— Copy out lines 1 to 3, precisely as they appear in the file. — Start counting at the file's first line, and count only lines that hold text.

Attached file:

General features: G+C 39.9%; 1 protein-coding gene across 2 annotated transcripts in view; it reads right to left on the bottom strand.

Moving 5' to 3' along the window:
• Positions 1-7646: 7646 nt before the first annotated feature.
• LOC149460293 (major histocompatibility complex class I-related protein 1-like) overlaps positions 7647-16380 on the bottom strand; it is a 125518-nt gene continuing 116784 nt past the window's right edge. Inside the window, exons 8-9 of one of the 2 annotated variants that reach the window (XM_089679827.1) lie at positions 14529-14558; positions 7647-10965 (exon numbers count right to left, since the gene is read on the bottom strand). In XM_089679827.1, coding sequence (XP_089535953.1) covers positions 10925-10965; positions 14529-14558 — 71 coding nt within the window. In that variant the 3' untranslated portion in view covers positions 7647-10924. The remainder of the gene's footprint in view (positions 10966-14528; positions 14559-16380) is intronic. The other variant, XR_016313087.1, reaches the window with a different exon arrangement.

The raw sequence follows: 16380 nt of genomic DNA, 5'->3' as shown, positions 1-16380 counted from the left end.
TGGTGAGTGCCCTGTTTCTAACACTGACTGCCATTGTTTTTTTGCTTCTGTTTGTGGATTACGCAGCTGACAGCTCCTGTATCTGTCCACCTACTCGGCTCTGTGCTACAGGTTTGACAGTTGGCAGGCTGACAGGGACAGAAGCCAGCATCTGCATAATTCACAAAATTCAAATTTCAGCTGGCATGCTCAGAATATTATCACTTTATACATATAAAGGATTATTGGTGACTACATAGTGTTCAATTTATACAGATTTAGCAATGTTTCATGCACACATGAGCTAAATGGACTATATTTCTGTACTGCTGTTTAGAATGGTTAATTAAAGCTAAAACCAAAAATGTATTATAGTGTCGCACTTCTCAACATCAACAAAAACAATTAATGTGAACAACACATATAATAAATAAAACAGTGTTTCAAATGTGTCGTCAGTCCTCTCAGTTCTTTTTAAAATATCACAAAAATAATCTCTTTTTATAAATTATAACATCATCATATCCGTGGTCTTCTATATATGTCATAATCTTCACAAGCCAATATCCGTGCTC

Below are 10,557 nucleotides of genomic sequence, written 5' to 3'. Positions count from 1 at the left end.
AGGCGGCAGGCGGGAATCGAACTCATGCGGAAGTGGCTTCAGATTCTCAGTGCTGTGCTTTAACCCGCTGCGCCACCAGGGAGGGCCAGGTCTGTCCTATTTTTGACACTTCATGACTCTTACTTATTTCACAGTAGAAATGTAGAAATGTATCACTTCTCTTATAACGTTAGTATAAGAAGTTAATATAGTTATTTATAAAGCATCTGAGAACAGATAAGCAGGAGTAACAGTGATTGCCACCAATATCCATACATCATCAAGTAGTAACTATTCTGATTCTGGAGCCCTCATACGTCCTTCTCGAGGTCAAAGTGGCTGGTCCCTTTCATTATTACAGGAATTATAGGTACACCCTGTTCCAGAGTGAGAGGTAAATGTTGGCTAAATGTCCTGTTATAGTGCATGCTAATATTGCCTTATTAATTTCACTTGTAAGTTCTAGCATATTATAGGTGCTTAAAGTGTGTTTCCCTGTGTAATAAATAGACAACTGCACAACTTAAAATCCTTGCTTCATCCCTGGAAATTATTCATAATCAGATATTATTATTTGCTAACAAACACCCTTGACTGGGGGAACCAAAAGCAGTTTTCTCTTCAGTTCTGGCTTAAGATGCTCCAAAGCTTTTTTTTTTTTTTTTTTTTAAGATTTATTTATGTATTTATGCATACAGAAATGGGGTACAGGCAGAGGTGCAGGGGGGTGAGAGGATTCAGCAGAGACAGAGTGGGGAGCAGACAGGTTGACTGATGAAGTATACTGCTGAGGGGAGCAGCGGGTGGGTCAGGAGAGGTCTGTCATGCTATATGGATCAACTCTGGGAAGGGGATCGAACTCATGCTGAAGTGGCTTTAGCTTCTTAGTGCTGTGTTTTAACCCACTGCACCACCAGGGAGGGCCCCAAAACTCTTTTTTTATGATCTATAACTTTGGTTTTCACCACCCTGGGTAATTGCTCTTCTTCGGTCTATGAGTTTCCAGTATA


General features: G+C 39.9%; 1 protein-coding gene across 2 annotated transcripts in view; it reads right to left on the bottom strand.

Moving 5' to 3' along the window:
• Positions 1-7646: 7646 nt before the first annotated feature.